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Overall Rating

Awesome: 26.67%
Worth A Look: 6.67%
Pretty Bad: 6.67%
Total Crap: 13.33%

1 review, 9 user ratings

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by Chris Parry

"The documentary that, according to HBO, isn't good enough for you to see."
3 stars

I'll say it; Oliver Stone is a nutbar. No surprise there, I'm sure. He can point a camera, he can sell movie tickets, but he's a nutbar conspiracy theorist, ain't no doubt about it. Now that we've got that out of the way, he's also a screen legend, in the league of Scorsese, Coppola, Polanski and the like. So when Oli hops a plane to Cuba to go spend a few days with Fidel Castro, you just know that something is going to be captured on his camera that will, at the least, prove interesting. Or at least it would prove interesting, if Americans were actually allowed to watch the thing.

I've never quite understood why Cuba is so picked on by the USA. Okay, Fidel doesn't have a great human rights record, but neither does the US when you consider that the American government executed more people last year than every country in the world, with the exception of Iran and China (source: Amnesty International).

Maybe it's because Fidel is a Communist. We all know Communists are evil... but then again, we gave China 'most favored nation' status a few years back and do billions of dollars in trade with them. They're Communists too, and have a horrific human rights record which includes outlawing religions, forced sterilization and abortion, and frequent cases of people being jailed with charges being laid. So why do we pick on Cuba, but do business with China?

That's the essential question asked in Oliver Stone's Comandante, though to be fair, Stone doesn't do a whole lot of asking, investigating or researching. What he does is shadow Fidel Castro, the long time leader of the tiny island nation, to record what Castro's average day is like.

And for all intents and purposes, Castro's daily routine is nothing special. He goes to the office, he drives around town and shakes hands with tourists, he pontificates how Bush wants him dead, just as his dad did, and he talks us through old war stories. While Comandante is at no point riveting, it's in the very least interesting. Hearing Castro talking about Kennedy, the Bay of Pigs, how he was used by the Soviets and how he took power in the first place is an opportunity we've never had before. From a purely historical basis, this is must-see stuff, at least if you give a damn about world politics.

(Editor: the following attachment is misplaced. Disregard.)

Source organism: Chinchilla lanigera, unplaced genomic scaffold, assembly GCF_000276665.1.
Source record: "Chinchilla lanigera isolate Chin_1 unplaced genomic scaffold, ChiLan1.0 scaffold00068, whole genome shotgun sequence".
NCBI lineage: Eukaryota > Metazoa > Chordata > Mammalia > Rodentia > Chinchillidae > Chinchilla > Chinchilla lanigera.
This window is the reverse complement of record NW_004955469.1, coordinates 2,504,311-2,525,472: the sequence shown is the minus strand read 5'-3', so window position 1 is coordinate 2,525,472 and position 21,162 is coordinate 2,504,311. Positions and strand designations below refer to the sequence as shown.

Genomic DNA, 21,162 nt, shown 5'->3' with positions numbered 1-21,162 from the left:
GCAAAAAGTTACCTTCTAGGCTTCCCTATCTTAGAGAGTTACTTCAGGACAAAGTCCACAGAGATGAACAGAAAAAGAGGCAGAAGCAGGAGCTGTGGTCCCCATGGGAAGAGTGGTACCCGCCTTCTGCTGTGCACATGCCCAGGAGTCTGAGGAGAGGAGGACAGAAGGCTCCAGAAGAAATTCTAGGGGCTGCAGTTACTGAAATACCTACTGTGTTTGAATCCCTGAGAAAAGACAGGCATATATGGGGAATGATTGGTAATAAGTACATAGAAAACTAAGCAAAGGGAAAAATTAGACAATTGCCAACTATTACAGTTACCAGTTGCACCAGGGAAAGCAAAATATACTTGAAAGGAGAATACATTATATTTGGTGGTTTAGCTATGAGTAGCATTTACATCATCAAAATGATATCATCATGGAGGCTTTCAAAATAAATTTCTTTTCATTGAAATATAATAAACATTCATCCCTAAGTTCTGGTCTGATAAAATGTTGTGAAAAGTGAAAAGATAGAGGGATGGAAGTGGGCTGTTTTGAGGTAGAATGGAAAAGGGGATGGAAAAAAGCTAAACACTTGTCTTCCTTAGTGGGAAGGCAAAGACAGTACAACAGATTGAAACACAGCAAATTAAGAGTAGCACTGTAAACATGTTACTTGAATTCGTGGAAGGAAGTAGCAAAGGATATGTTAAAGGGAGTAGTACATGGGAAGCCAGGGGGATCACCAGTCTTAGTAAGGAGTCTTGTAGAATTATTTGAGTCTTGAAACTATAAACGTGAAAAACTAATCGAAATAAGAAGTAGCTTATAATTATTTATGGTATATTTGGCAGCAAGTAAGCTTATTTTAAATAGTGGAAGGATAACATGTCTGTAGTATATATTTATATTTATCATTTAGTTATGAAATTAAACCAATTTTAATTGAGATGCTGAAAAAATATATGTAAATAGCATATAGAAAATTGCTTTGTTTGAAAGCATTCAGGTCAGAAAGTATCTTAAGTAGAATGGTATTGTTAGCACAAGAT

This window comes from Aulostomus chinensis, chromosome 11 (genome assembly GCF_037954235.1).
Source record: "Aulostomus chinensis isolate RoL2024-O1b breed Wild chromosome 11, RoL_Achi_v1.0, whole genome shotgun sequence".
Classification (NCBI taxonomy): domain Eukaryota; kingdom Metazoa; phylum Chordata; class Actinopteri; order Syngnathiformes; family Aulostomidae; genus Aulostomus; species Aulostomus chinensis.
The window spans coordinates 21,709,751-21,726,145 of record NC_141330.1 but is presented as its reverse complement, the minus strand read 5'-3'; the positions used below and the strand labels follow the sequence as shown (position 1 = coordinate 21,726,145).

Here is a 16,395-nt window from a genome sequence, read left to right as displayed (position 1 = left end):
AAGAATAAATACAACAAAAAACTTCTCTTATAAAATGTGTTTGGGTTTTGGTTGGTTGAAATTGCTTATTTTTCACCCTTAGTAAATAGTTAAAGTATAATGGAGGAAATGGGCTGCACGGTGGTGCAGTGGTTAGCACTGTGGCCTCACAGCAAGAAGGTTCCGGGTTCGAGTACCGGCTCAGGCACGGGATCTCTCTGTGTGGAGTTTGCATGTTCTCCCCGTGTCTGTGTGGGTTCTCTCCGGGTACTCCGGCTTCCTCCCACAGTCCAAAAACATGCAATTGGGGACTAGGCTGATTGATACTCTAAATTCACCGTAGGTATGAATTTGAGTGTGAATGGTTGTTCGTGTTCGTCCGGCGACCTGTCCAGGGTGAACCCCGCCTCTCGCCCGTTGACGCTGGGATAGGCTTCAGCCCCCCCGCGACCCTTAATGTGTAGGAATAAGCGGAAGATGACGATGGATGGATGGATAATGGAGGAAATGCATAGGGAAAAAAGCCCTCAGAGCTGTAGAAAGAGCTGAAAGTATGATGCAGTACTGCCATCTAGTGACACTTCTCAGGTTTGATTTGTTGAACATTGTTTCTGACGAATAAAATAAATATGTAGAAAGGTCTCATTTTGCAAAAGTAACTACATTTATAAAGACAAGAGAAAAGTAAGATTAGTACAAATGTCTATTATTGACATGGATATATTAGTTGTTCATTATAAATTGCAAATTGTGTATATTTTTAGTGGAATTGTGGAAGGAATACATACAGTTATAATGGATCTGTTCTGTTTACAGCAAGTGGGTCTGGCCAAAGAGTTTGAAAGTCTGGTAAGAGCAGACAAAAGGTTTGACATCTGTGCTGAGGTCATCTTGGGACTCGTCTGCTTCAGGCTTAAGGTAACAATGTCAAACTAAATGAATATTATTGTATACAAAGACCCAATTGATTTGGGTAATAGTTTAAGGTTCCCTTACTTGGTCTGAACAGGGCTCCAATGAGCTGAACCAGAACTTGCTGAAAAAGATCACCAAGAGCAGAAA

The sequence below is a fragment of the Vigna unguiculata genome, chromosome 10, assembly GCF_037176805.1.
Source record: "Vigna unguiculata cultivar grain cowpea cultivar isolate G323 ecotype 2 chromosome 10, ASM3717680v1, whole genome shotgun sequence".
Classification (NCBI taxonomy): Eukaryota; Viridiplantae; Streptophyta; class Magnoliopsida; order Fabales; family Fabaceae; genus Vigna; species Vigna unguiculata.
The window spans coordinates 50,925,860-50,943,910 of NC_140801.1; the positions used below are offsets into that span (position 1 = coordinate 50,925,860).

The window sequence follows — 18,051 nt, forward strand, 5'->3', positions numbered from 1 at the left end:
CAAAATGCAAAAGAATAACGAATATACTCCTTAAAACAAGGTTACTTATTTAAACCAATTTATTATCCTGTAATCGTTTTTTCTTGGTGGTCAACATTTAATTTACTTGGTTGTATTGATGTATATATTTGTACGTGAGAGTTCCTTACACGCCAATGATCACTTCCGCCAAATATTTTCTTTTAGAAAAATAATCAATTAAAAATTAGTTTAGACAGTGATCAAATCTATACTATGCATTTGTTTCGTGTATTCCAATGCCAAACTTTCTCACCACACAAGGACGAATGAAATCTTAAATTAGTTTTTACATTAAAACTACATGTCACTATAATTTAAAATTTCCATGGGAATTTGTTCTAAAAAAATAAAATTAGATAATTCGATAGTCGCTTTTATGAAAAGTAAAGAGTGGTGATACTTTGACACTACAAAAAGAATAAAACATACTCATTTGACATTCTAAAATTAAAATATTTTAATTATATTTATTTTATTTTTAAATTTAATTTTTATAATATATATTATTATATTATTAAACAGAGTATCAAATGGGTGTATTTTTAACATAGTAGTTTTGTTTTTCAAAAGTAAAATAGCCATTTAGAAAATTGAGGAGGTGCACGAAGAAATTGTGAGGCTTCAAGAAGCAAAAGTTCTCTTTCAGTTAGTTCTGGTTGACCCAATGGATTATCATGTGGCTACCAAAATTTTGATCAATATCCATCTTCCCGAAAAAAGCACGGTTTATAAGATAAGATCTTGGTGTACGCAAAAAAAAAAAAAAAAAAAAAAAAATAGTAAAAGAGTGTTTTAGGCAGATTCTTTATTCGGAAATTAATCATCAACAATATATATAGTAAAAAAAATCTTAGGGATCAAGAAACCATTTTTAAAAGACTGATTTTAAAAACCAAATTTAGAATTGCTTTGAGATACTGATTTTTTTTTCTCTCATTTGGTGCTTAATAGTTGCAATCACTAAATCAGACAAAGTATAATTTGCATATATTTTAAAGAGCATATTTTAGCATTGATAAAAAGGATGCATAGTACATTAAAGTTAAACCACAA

Stone took a lot of heat for going to Cuba, including accusations that he was 'giving comfort to the enemy' and helping spread pro-Castro propaganda. While it's easy for people to throw stones (no pun intended) from the sidelines, you have to wonder what these armchair commentators thought when American network TV managed to arrange an interview with Saddam Hussein before the Gulf War. Was this 'spreading Saddam's propaganda', or was it news? Was it 'giving comfort to the enemy' or was it a chance to explore the thinking of a guy we call 'enemy'?

Obviously it makes a lot more sense to talk to those we disagree with than it does to shut them out, and to his credit, Stone has tried - perhaps a little too hard at times - to give Castro a chance to tell his side of the story. What you do with that information is up to you, but no conclusions are drawn by Stone as he lets Castro himself do most of the talking, and that's exactly the sort of thing you'd expect a documentary filmmaker to do.